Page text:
A real connection The markets are hugely important to their communities. The Adams and Vermont market takes place in a tree-shaded corner of the parking lot at St. Agnes school, which has closed early every Wednesday since the market opened in 1980 to accommodate the farmers and shoppers. According to market manager Ida Edwards, this market has one of the highest volume of sales using EBT cards (electronic cards used in place of food stamps) in the city.
Not all small markets serve low-income areas, of course. The tiny Sunday morning market on Melrose Place near La Cienega is surrounded by the elegant storefronts of some of the world's most expensive and beautiful antique shops.
Often, the farmer-customer interactions cut across ethnic lines. In West Hollywood, Hmong farmers sell baby bok choy and Asian greens to Anglo housewives and immigrants from the former Soviet Union. In Chinatown, Latino farmers say "thank you" in Chinese. And in Burbank, Z Ranch vegetable sellers hand out Zebunnesa Zeba Zubair's recipe for Indian eggplant (with seeds from Bangladesh) that are picked up by Jewish and Armenian shoppers.
Wendy Reisman of Buena Tierra Farm near San Diego causes a small riot each week during the spring when she comes with her cherimoyas to the Thursday-afternoon market in downtown L.A.'s Chinatown neighborhood. You'll see a few cherimoyas in farmers markets everywhere around town, especially in markets known to have some Asian customers. But Reisman's cherimoyas are top-quality — large and incredibly sweet and refined. Her fans are intensely loyal.
"This is my third year in Chinatown," says Reisman. "I'm seasonal; I only come four months out of the year. If I went to Huntington Beach or Long Beach, I wouldn't sell as much. It's good to go out and educate people, but a small farmer needs to sell their fruit. Right now there's no competition for me in Chinatown. I have a very good customer base."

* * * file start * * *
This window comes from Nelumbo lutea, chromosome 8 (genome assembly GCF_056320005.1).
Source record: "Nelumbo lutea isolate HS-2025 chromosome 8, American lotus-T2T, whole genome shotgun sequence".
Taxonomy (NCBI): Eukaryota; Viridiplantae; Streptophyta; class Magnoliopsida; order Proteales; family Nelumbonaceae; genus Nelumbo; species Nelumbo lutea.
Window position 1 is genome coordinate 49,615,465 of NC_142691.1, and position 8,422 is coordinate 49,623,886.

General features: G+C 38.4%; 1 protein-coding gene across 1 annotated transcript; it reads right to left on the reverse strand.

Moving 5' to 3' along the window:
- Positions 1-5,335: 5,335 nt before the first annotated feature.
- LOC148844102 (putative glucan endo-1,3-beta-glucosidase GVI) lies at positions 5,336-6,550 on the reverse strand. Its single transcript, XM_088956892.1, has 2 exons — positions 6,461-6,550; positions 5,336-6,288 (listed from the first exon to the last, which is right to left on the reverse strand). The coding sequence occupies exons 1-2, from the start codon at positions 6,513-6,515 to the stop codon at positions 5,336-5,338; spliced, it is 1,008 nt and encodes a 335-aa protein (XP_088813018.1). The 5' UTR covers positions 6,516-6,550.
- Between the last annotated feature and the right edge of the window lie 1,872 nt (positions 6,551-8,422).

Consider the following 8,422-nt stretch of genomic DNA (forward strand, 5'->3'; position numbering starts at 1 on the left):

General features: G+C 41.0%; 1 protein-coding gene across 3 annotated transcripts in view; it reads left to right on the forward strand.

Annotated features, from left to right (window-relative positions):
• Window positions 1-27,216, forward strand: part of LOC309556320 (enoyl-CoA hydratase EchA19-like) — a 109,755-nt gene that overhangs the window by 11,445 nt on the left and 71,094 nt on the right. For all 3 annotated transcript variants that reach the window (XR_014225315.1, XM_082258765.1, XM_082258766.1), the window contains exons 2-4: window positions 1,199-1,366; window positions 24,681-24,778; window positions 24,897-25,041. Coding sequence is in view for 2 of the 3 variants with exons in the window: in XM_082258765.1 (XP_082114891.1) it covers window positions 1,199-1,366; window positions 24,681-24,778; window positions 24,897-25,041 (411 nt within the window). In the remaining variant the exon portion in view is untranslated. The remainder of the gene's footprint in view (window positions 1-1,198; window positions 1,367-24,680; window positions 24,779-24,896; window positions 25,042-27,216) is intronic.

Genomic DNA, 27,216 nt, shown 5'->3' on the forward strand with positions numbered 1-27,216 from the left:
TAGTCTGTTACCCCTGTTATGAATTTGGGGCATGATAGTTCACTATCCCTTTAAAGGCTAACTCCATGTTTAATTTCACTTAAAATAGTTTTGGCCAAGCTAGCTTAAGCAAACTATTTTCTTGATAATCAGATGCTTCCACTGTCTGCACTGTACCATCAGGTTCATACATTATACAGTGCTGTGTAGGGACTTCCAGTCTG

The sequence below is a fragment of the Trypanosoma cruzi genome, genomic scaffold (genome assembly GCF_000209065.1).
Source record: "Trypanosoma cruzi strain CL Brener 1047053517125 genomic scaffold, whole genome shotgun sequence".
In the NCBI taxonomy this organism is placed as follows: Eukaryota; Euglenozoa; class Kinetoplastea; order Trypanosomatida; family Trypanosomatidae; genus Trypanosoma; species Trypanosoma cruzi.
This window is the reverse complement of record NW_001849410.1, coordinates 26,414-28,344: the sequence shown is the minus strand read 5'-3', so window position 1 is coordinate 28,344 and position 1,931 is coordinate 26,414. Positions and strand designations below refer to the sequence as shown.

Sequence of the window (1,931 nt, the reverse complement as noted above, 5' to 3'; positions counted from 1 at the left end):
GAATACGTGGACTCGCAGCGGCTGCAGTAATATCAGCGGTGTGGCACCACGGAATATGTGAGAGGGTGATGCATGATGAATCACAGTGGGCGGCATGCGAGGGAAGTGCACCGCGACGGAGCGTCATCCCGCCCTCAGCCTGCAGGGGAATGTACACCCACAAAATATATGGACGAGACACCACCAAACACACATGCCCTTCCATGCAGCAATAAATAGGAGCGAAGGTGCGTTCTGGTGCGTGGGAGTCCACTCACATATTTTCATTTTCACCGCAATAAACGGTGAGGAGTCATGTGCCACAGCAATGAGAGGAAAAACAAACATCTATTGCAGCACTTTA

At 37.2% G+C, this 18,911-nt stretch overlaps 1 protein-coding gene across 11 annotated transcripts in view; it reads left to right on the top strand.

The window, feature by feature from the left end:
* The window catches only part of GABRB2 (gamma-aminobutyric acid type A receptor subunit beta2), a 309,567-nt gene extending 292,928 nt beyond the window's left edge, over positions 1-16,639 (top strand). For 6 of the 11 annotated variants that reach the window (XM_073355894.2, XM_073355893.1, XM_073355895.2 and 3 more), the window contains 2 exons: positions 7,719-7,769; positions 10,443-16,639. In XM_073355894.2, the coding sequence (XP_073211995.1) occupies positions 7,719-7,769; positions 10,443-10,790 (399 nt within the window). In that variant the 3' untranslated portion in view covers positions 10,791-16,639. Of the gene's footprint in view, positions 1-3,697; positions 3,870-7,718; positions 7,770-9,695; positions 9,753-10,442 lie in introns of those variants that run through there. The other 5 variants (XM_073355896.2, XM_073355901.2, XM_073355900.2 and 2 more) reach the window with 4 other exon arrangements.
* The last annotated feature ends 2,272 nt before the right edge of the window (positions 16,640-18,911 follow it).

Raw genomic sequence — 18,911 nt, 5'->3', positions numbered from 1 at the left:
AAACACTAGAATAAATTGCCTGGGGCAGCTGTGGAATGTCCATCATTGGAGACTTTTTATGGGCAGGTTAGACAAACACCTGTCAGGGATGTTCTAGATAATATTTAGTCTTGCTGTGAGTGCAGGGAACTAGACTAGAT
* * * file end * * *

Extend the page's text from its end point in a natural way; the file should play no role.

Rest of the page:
The Chinatown market has only about 10 booths most weeks. Vegetable vendors display 6-foot-long poles of sugar cane, giant daikon, piles of Chinese peas, various greens, Chinese broccoli. I was thrilled to find hot, fresh-roasted chestnuts from the Chestnut King (Rosemead) and peeled and ate them from a paper cone as I walked around. There were plenty of takers too (though the market's just steps away from dozens of restaurants) for the rotisserie Hawaiian chicken turning on large spits.
The vibe at each of these markets varies depending on the opening hours. South Gate's mostly Latino Monday morning shoppers are energetic and resolute, working out menu ideas as they stock up on produce. At the Melrose Place Sunday-morning market, which opens at a leisurely 10 a.m., the espresso bar is first stop for tousle-headed thirtysomethings in chic sweats.
Sunday morning at the Pacific Palisades market on Swarthmore near Sunset sees well-heeled customers buying armfuls of flowers. This compact but well-stocked market has a real Sunday-morning feel, people ambling slowly, nibbling at samples, chatting with friends. It's anchored on one end by a pet adoption booth and on the other by a tiny petting zoo, where earnest high school-age ranch hands oversee meet-and-greets between infants and young lambs and goats.
Toddlers in tow Kids are a large part of the smaller farmers market scene.
In Glendale, where the Thursday-morning market has about 15 vendors and the neighborhood's unique ethnic mix is reflected in the number of Armenian customers on hand, I thought at first that you had to have a toddler to get in. I hadn't seen so many 3- and 4-year-olds in one place since my daughters' preschool graduations. And everywhere around me women's voices were cooing, "Look at those beeeauuutiful carrots. Should we get some carrots?" And "See, honey, see the pretty oranges. Would you like some oranges?" There you have the farmers market as teaching tool.
The kids are a little older at the Adams and Vermont market as parents pick them up from St. Agnes school and then hover as the farmers set up tables and unload produce. But a few hours later, it's a mellow market, with couples strolling by after work, grabbing a snack from the ceviche truck and filling a basket with nopales (very fresh), lemon grass, bulbing onions, chayote. One farmer naps in his truck, while his son-in-law mans the table.
Even later, toward sunset on another day in Culver City, I linger as the farmers, many of whom have been up before dawn, fold up their awnings, finish the dinners they've bought in the market, and sell the few remaining heads of lettuce at a discount. I toss a buck in the jazz band's bucket and head home.